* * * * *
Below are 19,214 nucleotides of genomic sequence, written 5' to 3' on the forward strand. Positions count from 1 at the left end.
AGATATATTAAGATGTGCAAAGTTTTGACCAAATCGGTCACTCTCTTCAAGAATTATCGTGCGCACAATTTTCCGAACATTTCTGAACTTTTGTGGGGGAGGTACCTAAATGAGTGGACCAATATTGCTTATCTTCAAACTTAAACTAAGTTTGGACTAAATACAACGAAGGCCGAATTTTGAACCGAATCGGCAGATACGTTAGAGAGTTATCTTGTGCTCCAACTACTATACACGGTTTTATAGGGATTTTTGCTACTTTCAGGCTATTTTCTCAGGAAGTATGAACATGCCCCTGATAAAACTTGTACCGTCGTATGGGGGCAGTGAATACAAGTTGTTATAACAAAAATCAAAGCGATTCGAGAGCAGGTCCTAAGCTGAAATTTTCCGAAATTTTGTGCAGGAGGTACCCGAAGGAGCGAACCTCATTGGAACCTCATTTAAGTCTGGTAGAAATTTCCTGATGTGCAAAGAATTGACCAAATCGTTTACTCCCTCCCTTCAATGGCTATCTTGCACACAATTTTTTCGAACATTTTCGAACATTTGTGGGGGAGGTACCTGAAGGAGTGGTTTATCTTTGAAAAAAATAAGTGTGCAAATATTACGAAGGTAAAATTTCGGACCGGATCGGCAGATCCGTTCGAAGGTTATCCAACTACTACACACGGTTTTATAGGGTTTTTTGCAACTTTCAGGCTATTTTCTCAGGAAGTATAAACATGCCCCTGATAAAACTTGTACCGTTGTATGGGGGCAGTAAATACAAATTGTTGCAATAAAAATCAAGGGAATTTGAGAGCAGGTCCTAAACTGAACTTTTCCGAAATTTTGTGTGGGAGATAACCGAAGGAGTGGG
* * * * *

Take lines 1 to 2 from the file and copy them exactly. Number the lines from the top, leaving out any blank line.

Below are 19,214 nucleotides of genomic sequence, written 5' to 3' on the forward strand. Positions count from 1 at the left end.
AGATATATTAAGATGTGCAAAGTTTTGACCAAATCGGTCACTCTCTTCAAGAATTATCGTGCGCACAATTTTCCGAACATTTCTGAACTTTTGTGGGGGAGGTACCTAAATGAGTGGACCAATATTGCTTATCTTCAAACTTAAACTAAGTTTGGACTAAATACAACGAAGGCCGAATTTTGAACCGAATCGGCAGATACGTTAGAGAGTTATCTTGTGCTCCAACTACTATACACGGTTTTATAGGGATTTTTGCTACTTTCAGGCTATTTTCTCAGGAAGTATGAACATGCCCCTGATAAAACTTGTACCGTCGTATGGGGGCAGTGAATACAAGTTGTTATAACAAAAATCAAAGCGATTCGAGAGCAGGTCCTAAGCTGAAATTTTCCGAAATTTTGTGCAGGAGGTACCCGAAGGAGCGAACCTCATTGGAACCTCATTTAAGTCTGGTAGAAATTTCCTGATGTGCAAAGAATTGACCAAATCGTTTACTCCCTCCCTTCAATGGCTATCTTGCACACAATTTTTTCGAACATTTTCGAACATTTGTGGGGGAGGTACCTGAAGGAGTGGTTTATCTTTGAAAAAAATAAGTGTGCAAATATTACGAAGGTAAAATTTCGGACCGGATCGGCAGATCCGTTCGAAGGTTATCCAACTACTACACACGGTTTTATAGGGTTTTTTGCAACTTTCAGGCTATTTTCTCAGGAAGTATAAACATGCCCCTGATAAAACTTGTACCGTTGTATGGGGGCAGTAAATACAAATTGTTGCAATAAAAATCAAGGGAATTTGAGAGCAGGTCCTAAACTGAACTTTTCCGAAATTTTGTGTGGGAGATAACCGAAGGAGTGGG